The government has failed to recover a penny of the £450m it is giving landlords to fix unsafe cladding – despite promising to get tough with those responsible for installing the highly dangerous material.
Last year, in the wake of the Grenfell Tower fire that killed 72 people, ministers began “naming and shaming” those who still hadn’t removed the flammable coverings on hundreds of high-rise buildings.
The government department in charge of housing approved nearly £450m of handouts to those same landlords to speed the work along – but there were strings attached.
Unveiling the scheme in 2019, the government said: “As a condition of funding, we will require the building owner to take reasonable steps to recover the costs from those responsible for the presence of the unsafe cladding.”
Yet HuffPost UK has learned from a series of Freedom of Information requests that no money has been recovered to date. The Labour Party accused the government of “taking the side” of building developers and large property owners at the expense of flat owners, who have been left to pick up the financial and emotional burden.
Robert Jenrick’s department, the Ministry of Housing, Communities and Local Government (MHCLG), initially refused to tell us whether any cash had been given back, instead telling us to contact the two agencies administering the handouts.
Once we established from Homes England and the Greater London Authority that nothing had been returned, the government admitted that recovering the money would be a “lengthy and complex process”.
The funding in question is found within two schemes, both with the mission to remove the aluminium composite material (ACM) cladding that was blamed for the rapid spread of the Grenfell blaze.
One is ring-fenced for publicly-owned social tower blocks, the other for private sector residential buildings. Together, they have £600m available, three-quarters of which has been allocated.
The latest official figures, up to March 31, 2021, show that 243 high-rise social and private buildings are receiving or have received funding to strip the properties of cladding. Some £272m has been approved for social housing, and £166m for private blocks.
Fixing the buildings is not being covered entirely by the taxpayer, however. Private developers and freeholders have committed to pay for the remediation of 88 further high-rise buildings, and successful warranty claims will pay for 21 buildings to be repaired.
The MHCLG says this means more than half the private sector buildings that still have unsafe ACM cladding have had their costs paid for without the aid of state funding. But this excludes hundreds of buildings less than 18m in height, which are not getting anything.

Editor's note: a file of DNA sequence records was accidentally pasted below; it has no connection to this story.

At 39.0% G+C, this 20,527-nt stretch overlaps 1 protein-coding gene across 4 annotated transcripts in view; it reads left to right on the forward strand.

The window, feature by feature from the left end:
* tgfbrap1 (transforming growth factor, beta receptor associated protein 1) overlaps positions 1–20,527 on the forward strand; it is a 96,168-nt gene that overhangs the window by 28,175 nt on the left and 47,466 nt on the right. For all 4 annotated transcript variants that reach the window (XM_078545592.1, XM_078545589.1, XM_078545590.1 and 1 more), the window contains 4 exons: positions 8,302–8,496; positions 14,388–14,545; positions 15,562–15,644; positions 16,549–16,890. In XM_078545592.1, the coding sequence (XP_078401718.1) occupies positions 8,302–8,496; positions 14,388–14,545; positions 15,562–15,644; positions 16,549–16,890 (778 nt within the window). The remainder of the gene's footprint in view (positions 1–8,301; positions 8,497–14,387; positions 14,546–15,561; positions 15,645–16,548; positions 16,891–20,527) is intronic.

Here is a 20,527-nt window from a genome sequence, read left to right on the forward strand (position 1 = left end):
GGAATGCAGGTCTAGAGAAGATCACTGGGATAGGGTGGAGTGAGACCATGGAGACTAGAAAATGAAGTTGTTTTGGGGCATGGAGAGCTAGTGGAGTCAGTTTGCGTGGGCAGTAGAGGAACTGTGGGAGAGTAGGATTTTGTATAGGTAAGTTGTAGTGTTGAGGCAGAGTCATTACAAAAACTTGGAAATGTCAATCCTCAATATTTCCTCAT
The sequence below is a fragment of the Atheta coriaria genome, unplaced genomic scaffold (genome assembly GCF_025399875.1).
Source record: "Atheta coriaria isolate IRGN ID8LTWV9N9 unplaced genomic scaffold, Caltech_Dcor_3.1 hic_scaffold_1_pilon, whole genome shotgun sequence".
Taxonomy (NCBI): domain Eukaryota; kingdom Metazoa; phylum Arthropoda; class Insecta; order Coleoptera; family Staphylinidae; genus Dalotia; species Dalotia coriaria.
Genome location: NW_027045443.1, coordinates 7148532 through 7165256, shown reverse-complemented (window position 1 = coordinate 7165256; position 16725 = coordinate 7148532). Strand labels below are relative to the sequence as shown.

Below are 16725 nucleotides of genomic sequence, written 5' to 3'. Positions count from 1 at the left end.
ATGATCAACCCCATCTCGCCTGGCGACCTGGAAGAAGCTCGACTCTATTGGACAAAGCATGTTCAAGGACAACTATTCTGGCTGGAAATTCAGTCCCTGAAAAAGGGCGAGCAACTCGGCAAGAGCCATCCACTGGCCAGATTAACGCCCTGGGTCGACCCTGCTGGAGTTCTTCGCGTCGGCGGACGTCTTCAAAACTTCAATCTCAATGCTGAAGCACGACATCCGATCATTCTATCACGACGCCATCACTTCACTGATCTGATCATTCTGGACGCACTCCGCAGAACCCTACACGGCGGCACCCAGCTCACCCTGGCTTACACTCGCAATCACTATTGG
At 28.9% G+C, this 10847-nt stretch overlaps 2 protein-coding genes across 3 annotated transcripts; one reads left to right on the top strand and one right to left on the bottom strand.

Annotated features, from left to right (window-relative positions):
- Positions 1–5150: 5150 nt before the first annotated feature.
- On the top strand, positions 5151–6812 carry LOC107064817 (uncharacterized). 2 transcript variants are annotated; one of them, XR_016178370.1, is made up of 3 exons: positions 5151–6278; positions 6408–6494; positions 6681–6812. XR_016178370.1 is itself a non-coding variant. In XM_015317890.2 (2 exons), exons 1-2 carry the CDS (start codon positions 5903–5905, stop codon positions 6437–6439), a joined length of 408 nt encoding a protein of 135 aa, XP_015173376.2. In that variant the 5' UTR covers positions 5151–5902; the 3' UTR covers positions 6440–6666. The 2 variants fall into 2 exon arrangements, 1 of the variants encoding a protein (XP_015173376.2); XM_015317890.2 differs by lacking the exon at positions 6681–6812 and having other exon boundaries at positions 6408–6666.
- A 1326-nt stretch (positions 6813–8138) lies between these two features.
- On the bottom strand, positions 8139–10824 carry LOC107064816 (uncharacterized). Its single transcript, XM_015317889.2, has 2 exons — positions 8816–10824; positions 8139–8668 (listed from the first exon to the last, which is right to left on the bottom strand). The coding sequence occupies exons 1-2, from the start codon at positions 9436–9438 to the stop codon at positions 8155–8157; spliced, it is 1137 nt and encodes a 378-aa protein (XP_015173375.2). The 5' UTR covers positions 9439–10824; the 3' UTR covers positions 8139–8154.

Remediation works for 17 social buildings are being funded through “a combination of existing funds and litigation action”, the MHCLG said.
The department adds successful partial recovery of money before funding was approved has saved £27m in grants it would have given out – but that still means a developer avoided paying the full 100%.
Either way, the state is still paying for the brunt of the work, and the lack of repayment sets a worrying precedent since £5bn has been committed to remedy the wider cladding crisis, including removing cladding other than ACM, with money from the Building Safety Fund only now starting to get approval.
HuffPost UK has attempted to establish if the money to remove the cladding is going to the same companies who put it there in the first place, given the specialist nature of the sector means only a small number of companies have the requisite skills. But under the FOI request, the department refused to provide details of any of the successful applicants for funding, claiming that identifying the buildings would put the lives of residents at risk.
Shadow housing secretary Thangam Debbonaire told HuffPost UK: “Over the last four years, fire safety testing has revealed an epidemic of shoddy building practices which put people’s lives at risk.
“When a building does not meet acceptable safety standards – as is the case in many of these buildings – the government must do everything possible to recover the costs. Why should either residents or taxpayers pay for such negligence?
“Sadly, the cladding scandal has repeatedly shown the Conservative Party always takes the side of building developers and large property owners. In contrast, leaseholders have been frequently left with the financial burden and responsibility for a problem they did not cause. This must end.”
An MHCLG spokesperson said the recovery of funding from those responsible for the presence of unsafe cladding would be a “lengthy and complex process” and that the department “expects it to take some time to see money returned in cases where a grant covering the full cost of remediation has been made”.
He said: “Building owners must take all reasonable steps to recover costs before they can receive funding from the government – more than half of all private sector high-rise residential buildings with unsafe ACM cladding have had their remediation costs paid for by those responsible.
“Applicants that have recovered funding for part of their remediation costs will have this reflected in their grants, resulting in over £27m savings for the taxpayer as of February 2021.”